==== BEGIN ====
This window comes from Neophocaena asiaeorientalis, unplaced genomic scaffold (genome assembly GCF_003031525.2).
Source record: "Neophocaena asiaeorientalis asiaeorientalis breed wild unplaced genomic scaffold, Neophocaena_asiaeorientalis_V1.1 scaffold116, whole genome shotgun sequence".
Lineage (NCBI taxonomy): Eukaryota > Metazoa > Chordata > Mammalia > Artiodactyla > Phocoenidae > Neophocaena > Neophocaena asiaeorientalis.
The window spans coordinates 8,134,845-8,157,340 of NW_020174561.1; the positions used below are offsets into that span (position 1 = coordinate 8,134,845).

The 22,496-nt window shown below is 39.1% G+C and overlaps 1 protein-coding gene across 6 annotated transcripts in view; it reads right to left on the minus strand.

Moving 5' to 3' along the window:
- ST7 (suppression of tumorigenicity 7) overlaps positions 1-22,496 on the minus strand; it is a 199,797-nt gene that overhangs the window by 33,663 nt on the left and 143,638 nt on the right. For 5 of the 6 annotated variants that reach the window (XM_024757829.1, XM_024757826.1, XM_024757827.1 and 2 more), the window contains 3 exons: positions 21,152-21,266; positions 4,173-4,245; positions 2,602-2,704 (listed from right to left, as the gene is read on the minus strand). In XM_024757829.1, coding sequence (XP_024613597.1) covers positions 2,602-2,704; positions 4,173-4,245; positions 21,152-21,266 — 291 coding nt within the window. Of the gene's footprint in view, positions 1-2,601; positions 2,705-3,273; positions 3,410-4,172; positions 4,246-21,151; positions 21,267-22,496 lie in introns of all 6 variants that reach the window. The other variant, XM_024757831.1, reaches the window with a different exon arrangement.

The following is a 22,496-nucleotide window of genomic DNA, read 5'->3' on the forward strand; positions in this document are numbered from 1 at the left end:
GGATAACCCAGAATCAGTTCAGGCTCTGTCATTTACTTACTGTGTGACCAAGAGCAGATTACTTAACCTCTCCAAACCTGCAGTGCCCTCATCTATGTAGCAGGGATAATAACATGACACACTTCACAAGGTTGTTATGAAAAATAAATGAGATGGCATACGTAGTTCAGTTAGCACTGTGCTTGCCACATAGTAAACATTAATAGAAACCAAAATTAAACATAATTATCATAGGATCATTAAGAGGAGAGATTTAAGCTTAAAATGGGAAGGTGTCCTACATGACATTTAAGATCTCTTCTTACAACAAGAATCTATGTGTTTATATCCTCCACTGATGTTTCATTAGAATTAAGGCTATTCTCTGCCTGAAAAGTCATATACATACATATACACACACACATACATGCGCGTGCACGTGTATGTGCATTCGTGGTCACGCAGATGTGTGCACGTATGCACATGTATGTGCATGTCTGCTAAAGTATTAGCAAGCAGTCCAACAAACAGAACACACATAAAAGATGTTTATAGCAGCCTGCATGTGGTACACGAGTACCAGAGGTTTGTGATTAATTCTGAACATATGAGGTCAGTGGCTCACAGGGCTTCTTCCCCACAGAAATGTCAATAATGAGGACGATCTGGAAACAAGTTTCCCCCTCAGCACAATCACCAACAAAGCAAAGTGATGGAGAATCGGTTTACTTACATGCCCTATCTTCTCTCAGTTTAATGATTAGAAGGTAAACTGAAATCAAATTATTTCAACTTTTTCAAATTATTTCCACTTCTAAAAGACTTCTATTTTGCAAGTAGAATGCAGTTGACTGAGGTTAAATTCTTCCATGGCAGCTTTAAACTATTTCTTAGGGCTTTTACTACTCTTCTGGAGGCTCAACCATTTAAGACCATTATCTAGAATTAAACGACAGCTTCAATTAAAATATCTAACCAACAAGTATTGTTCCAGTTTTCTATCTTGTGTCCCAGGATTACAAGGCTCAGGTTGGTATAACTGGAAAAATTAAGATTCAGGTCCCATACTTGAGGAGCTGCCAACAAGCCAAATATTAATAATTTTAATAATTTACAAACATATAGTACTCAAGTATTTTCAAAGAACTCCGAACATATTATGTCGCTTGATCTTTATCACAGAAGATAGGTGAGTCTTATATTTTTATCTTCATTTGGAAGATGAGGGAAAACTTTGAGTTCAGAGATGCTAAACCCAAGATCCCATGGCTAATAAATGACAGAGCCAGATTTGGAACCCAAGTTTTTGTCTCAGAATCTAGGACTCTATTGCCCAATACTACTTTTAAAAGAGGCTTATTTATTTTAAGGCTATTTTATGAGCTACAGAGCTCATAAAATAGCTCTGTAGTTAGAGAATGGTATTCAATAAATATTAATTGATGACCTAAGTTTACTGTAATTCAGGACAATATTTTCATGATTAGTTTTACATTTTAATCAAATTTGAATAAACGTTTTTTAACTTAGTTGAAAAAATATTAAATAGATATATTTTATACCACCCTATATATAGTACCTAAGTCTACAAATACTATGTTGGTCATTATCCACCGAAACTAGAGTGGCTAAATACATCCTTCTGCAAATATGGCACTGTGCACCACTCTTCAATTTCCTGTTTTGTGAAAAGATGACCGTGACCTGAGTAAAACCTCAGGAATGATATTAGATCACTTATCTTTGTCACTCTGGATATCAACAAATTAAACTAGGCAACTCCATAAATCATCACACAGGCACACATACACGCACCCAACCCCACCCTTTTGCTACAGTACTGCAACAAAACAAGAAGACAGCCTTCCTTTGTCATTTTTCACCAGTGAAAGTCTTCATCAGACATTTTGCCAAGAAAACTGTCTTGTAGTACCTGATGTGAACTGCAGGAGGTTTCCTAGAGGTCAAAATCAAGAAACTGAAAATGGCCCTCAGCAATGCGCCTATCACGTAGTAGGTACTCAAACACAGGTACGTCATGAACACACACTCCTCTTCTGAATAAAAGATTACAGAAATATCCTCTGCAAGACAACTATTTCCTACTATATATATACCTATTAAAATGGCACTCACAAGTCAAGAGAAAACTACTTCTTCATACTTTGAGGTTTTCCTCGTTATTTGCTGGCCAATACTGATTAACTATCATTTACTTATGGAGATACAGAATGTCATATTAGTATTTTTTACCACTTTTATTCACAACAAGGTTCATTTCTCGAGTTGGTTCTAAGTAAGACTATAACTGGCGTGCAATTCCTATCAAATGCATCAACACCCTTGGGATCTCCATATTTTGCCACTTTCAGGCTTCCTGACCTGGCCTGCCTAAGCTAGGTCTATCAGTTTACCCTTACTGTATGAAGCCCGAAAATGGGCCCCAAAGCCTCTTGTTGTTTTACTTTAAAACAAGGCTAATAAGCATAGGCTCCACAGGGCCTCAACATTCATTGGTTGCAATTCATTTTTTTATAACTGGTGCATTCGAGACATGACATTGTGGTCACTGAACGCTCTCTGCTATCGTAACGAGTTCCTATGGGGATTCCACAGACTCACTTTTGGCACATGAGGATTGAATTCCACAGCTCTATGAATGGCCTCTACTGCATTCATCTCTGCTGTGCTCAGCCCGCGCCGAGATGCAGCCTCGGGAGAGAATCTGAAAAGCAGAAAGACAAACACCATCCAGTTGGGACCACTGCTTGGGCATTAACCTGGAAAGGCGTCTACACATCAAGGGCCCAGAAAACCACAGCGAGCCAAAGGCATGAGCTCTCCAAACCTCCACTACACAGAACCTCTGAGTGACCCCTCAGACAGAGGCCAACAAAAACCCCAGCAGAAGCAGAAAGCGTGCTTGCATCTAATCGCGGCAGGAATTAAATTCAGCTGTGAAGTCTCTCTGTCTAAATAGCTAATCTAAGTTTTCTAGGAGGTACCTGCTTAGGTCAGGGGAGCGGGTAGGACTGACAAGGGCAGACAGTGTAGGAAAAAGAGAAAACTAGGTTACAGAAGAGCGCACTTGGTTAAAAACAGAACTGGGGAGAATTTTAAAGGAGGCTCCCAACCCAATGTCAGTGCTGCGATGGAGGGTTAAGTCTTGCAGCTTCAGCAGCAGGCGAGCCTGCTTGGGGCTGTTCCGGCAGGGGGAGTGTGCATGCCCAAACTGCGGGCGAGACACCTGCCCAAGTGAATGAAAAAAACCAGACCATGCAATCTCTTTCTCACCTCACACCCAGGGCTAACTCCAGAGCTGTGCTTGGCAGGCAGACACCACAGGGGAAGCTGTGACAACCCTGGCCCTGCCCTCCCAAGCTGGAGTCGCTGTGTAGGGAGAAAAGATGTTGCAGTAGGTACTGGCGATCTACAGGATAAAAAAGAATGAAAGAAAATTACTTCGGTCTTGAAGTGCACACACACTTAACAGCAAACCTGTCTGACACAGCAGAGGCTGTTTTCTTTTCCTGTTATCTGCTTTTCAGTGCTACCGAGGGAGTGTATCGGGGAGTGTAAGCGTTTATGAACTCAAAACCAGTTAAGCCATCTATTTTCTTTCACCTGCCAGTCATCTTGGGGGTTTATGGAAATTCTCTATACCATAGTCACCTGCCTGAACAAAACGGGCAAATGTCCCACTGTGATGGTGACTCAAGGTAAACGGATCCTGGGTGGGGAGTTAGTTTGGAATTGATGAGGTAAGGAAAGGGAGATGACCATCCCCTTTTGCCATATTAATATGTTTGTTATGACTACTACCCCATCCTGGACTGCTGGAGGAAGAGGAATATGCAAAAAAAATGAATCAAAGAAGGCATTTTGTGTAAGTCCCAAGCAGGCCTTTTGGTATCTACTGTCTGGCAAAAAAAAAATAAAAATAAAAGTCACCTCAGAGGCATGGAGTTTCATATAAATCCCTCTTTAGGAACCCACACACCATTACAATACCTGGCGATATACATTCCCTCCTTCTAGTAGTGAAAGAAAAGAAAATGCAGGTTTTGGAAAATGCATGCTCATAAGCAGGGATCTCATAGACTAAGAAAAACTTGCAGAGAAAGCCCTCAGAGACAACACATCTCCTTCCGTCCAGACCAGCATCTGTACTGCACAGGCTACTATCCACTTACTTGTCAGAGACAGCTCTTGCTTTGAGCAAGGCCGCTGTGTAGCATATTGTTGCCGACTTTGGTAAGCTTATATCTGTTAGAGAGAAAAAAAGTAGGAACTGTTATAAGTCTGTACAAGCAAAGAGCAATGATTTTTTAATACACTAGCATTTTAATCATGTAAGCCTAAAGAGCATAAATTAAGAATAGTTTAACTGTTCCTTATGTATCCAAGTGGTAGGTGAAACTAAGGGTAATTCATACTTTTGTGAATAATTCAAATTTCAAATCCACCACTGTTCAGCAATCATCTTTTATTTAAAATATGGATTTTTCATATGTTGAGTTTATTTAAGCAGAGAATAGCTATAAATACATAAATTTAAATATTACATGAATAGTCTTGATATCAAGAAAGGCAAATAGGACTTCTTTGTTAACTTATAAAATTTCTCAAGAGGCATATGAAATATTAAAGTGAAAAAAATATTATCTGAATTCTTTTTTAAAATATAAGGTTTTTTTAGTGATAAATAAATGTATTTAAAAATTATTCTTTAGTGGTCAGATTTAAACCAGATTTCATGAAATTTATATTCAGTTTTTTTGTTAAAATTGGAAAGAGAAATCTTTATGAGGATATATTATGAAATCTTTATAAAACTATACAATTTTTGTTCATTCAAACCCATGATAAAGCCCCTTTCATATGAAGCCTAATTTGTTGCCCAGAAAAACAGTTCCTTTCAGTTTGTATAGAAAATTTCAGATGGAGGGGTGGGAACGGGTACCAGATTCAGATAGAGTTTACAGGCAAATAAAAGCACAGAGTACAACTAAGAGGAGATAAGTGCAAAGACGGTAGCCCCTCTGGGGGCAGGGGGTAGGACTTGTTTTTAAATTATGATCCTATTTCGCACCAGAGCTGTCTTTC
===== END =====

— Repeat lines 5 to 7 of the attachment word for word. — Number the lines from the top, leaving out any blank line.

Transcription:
The 22,496-nt window shown below is 39.1% G+C and overlaps 1 protein-coding gene across 6 annotated transcripts in view; it reads right to left on the minus strand.

Moving 5' to 3' along the window:
- ST7 (suppression of tumorigenicity 7) overlaps positions 1-22,496 on the minus strand; it is a 199,797-nt gene that overhangs the window by 33,663 nt on the left and 143,638 nt on the right. For 5 of the 6 annotated variants that reach the window (XM_024757829.1, XM_024757826.1, XM_024757827.1 and 2 more), the window contains 3 exons: positions 21,152-21,266; positions 4,173-4,245; positions 2,602-2,704 (listed from right to left, as the gene is read on the minus strand). In XM_024757829.1, coding sequence (XP_024613597.1) covers positions 2,602-2,704; positions 4,173-4,245; positions 21,152-21,266 — 291 coding nt within the window. Of the gene's footprint in view, positions 1-2,601; positions 2,705-3,273; positions 3,410-4,172; positions 4,246-21,151; positions 21,267-22,496 lie in introns of all 6 variants that reach the window. The other variant, XM_024757831.1, reaches the window with a different exon arrangement.